HullWiper combats biofouling in Mauritian waters

HullWiper combats biofouling in Mauritian waters

Remotely operated underwater hull cleaning solution HullWiper will start operating at Mauritian ports from 2019.

Mauritius is one of 12 countries involved with the IMO’s GloFouling Project, a collaboration with the Global Environment Facility (GEF), the United Nations Development Programme (UNDP) and IMO, created to implement guidelines for the control and management of the transfer of invasive marine species on vessel hulls.

The transfer of species from their native environments to non-native ones via ships’ hulls is a rising concern in Mauritius. Managing Director of HullWiper, Simon Doran, said: “These species hitch a ride by clinging to the submerged areas of ships hulls. Invasive species in its basic form means that an organism is being moved from its natural habitat to a new habitat where it may have no natural predators.”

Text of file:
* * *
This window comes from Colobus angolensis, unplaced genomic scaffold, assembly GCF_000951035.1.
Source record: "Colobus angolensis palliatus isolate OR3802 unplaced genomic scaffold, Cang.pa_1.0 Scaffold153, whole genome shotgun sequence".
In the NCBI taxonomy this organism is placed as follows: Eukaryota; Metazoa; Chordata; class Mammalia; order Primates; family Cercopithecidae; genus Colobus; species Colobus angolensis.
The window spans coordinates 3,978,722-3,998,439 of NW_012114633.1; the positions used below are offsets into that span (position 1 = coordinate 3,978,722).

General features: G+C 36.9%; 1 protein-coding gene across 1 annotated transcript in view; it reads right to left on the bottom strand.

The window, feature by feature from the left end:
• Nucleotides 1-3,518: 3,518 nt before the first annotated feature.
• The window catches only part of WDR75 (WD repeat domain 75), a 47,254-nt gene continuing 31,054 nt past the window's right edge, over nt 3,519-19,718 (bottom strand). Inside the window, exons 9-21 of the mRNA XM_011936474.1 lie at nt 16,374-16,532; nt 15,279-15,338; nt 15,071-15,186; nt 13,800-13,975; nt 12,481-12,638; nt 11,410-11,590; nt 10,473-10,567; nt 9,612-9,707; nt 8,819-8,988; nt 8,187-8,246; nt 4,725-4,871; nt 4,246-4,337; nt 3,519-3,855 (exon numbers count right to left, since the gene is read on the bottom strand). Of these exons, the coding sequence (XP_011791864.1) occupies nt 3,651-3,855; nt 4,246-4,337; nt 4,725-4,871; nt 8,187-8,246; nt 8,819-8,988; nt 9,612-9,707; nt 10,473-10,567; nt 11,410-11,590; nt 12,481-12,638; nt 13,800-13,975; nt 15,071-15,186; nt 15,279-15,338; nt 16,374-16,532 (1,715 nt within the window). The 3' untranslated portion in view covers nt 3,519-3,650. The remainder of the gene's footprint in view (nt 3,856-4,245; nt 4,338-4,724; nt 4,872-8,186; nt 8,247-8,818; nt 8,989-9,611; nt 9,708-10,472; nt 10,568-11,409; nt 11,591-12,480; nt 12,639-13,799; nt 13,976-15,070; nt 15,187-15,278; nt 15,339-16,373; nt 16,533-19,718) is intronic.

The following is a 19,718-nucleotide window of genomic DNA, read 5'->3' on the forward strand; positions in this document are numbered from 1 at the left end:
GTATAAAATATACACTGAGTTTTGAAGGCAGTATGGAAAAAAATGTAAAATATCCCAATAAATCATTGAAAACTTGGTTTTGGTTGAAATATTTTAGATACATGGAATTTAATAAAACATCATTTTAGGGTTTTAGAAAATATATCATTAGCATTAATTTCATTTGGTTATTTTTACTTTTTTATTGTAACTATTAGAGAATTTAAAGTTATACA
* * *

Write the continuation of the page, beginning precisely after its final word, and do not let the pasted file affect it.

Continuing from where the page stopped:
The Remotely Operated Vehicle (ROV) uses adjustable pressure seawater jets to remove fouling, instead of brushes or abrasives, minimising the risk of damage to antifouling coatings. There is no need for divers, reducing the risk to human life. Cleaning can also be conducted day or night and while the vessel is in operation under most weather conditions. An on-board filter collects removed residues for locally-approved environmental disposal ashore.

HullWiper’s ROV will be deployed in Mauritian water to support The Mauritius Ports Authority (MPA) ‘Green Port Concept’, that aims to implement sustainable and green hull cleaning options to vessels calling at the country’s ports.